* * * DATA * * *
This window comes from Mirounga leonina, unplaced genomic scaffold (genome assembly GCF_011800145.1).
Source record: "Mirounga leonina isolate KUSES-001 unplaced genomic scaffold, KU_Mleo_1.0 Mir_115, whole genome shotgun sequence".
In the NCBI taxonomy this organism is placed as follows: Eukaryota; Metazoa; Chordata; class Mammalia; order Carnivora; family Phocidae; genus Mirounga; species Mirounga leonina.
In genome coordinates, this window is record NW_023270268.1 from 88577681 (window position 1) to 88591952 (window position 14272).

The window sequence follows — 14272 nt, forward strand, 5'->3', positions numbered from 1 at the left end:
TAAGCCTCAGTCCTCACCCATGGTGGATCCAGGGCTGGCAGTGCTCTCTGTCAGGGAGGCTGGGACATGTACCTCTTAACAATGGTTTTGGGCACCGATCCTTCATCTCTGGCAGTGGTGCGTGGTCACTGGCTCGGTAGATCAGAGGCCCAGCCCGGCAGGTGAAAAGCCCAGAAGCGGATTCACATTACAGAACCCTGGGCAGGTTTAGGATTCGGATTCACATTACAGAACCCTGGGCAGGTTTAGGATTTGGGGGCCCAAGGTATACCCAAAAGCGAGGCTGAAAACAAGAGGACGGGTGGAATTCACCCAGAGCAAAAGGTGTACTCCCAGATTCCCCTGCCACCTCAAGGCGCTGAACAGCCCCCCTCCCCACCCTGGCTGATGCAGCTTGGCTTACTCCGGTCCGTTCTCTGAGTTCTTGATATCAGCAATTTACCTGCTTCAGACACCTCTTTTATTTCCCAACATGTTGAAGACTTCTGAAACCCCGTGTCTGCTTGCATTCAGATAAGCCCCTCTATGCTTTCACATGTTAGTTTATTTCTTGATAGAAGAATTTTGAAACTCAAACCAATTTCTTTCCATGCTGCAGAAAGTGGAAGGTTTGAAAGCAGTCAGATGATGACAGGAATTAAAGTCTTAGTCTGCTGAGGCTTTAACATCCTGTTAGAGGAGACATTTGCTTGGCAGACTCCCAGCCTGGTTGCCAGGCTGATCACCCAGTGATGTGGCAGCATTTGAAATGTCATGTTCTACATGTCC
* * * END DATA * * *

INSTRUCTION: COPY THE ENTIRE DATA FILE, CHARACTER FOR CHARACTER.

This window comes from Mirounga leonina, unplaced genomic scaffold (genome assembly GCF_011800145.1).
Source record: "Mirounga leonina isolate KUSES-001 unplaced genomic scaffold, KU_Mleo_1.0 Mir_115, whole genome shotgun sequence".
In the NCBI taxonomy this organism is placed as follows: Eukaryota; Metazoa; Chordata; class Mammalia; order Carnivora; family Phocidae; genus Mirounga; species Mirounga leonina.
In genome coordinates, this window is record NW_023270268.1 from 88577681 (window position 1) to 88591952 (window position 14272).

The window sequence follows — 14272 nt, forward strand, 5'->3', positions numbered from 1 at the left end:
TAAGCCTCAGTCCTCACCCATGGTGGATCCAGGGCTGGCAGTGCTCTCTGTCAGGGAGGCTGGGACATGTACCTCTTAACAATGGTTTTGGGCACCGATCCTTCATCTCTGGCAGTGGTGCGTGGTCACTGGCTCGGTAGATCAGAGGCCCAGCCCGGCAGGTGAAAAGCCCAGAAGCGGATTCACATTACAGAACCCTGGGCAGGTTTAGGATTCGGATTCACATTACAGAACCCTGGGCAGGTTTAGGATTTGGGGGCCCAAGGTATACCCAAAAGCGAGGCTGAAAACAAGAGGACGGGTGGAATTCACCCAGAGCAAAAGGTGTACTCCCAGATTCCCCTGCCACCTCAAGGCGCTGAACAGCCCCCCTCCCCACCCTGGCTGATGCAGCTTGGCTTACTCCGGTCCGTTCTCTGAGTTCTTGATATCAGCAATTTACCTGCTTCAGACACCTCTTTTATTTCCCAACATGTTGAAGACTTCTGAAACCCCGTGTCTGCTTGCATTCAGATAAGCCCCTCTATGCTTTCACATGTTAGTTTATTTCTTGATAGAAGAATTTTGAAACTCAAACCAATTTCTTTCCATGCTGCAGAAAGTGGAAGGTTTGAAAGCAGTCAGATGATGACAGGAATTAAAGTCTTAGTCTGCTGAGGCTTTAACATCCTGTTAGAGGAGACATTTGCTTGGCAGACTCCCAGCCTGGTTGCCAGGCTGATCACCCAGTGATGTGGCAGCATTTGAAATGTCATGTTCTACATGTCC